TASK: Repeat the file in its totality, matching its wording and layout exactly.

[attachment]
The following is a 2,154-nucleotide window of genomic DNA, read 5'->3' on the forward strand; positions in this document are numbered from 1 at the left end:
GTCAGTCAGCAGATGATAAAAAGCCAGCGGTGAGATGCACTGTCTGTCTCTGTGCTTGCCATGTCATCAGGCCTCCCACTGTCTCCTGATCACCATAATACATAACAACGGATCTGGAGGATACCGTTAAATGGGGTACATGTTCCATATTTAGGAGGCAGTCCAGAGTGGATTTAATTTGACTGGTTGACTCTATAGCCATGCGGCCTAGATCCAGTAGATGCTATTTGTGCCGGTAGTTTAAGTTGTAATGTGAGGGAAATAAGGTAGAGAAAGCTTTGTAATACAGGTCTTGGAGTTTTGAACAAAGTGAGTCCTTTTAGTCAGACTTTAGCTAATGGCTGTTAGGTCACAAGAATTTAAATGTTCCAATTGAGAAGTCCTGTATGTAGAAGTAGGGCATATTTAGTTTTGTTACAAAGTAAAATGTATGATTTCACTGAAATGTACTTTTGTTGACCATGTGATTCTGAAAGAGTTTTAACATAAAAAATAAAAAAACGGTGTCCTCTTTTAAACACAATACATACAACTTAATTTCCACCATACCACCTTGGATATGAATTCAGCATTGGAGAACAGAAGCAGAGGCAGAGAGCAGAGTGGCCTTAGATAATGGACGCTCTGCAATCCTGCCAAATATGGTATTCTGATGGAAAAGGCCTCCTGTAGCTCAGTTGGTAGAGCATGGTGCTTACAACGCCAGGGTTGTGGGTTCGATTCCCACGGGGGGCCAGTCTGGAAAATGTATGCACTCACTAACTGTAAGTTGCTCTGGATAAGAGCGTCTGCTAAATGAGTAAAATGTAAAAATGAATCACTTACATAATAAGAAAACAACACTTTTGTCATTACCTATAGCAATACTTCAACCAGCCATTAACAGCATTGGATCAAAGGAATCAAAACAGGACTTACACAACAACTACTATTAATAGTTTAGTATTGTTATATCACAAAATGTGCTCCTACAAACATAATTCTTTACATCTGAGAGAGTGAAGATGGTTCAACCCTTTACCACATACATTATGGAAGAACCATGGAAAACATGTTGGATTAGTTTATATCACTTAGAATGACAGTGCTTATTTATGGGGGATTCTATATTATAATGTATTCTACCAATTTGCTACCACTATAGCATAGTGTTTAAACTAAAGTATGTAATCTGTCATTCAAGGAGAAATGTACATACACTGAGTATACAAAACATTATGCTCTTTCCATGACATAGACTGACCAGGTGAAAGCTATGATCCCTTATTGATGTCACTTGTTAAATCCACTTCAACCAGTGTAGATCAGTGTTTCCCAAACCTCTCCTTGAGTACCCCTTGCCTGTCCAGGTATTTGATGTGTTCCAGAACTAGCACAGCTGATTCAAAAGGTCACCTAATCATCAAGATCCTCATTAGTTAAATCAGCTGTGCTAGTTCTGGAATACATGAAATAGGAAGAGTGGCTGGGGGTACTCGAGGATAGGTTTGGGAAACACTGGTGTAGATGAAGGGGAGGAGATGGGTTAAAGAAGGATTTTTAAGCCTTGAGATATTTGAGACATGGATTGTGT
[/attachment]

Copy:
The following is a 2,154-nucleotide window of genomic DNA, read 5'->3' on the forward strand; positions in this document are numbered from 1 at the left end:
GTCAGTCAGCAGATGATAAAAAGCCAGCGGTGAGATGCACTGTCTGTCTCTGTGCTTGCCATGTCATCAGGCCTCCCACTGTCTCCTGATCACCATAATACATAACAACGGATCTGGAGGATACCGTTAAATGGGGTACATGTTCCATATTTAGGAGGCAGTCCAGAGTGGATTTAATTTGACTGGTTGACTCTATAGCCATGCGGCCTAGATCCAGTAGATGCTATTTGTGCCGGTAGTTTAAGTTGTAATGTGAGGGAAATAAGGTAGAGAAAGCTTTGTAATACAGGTCTTGGAGTTTTGAACAAAGTGAGTCCTTTTAGTCAGACTTTAGCTAATGGCTGTTAGGTCACAAGAATTTAAATGTTCCAATTGAGAAGTCCTGTATGTAGAAGTAGGGCATATTTAGTTTTGTTACAAAGTAAAATGTATGATTTCACTGAAATGTACTTTTGTTGACCATGTGATTCTGAAAGAGTTTTAACATAAAAAATAAAAAAACGGTGTCCTCTTTTAAACACAATACATACAACTTAATTTCCACCATACCACCTTGGATATGAATTCAGCATTGGAGAACAGAAGCAGAGGCAGAGAGCAGAGTGGCCTTAGATAATGGACGCTCTGCAATCCTGCCAAATATGGTATTCTGATGGAAAAGGCCTCCTGTAGCTCAGTTGGTAGAGCATGGTGCTTACAACGCCAGGGTTGTGGGTTCGATTCCCACGGGGGGCCAGTCTGGAAAATGTATGCACTCACTAACTGTAAGTTGCTCTGGATAAGAGCGTCTGCTAAATGAGTAAAATGTAAAAATGAATCACTTACATAATAAGAAAACAACACTTTTGTCATTACCTATAGCAATACTTCAACCAGCCATTAACAGCATTGGATCAAAGGAATCAAAACAGGACTTACACAACAACTACTATTAATAGTTTAGTATTGTTATATCACAAAATGTGCTCCTACAAACATAATTCTTTACATCTGAGAGAGTGAAGATGGTTCAACCCTTTACCACATACATTATGGAAGAACCATGGAAAACATGTTGGATTAGTTTATATCACTTAGAATGACAGTGCTTATTTATGGGGGATTCTATATTATAATGTATTCTACCAATTTGCTACCACTATAGCATAGTGTTTAAACTAAAGTATGTAATCTGTCATTCAAGGAGAAATGTACATACACTGAGTATACAAAACATTATGCTCTTTCCATGACATAGACTGACCAGGTGAAAGCTATGATCCCTTATTGATGTCACTTGTTAAATCCACTTCAACCAGTGTAGATCAGTGTTTCCCAAACCTCTCCTTGAGTACCCCTTGCCTGTCCAGGTATTTGATGTGTTCCAGAACTAGCACAGCTGATTCAAAAGGTCACCTAATCATCAAGATCCTCATTAGTTAAATCAGCTGTGCTAGTTCTGGAATACATGAAATAGGAAGAGTGGCTGGGGGTACTCGAGGATAGGTTTGGGAAACACTGGTGTAGATGAAGGGGAGGAGATGGGTTAAAGAAGGATTTTTAAGCCTTGAGATATTTGAGACATGGATTGTGT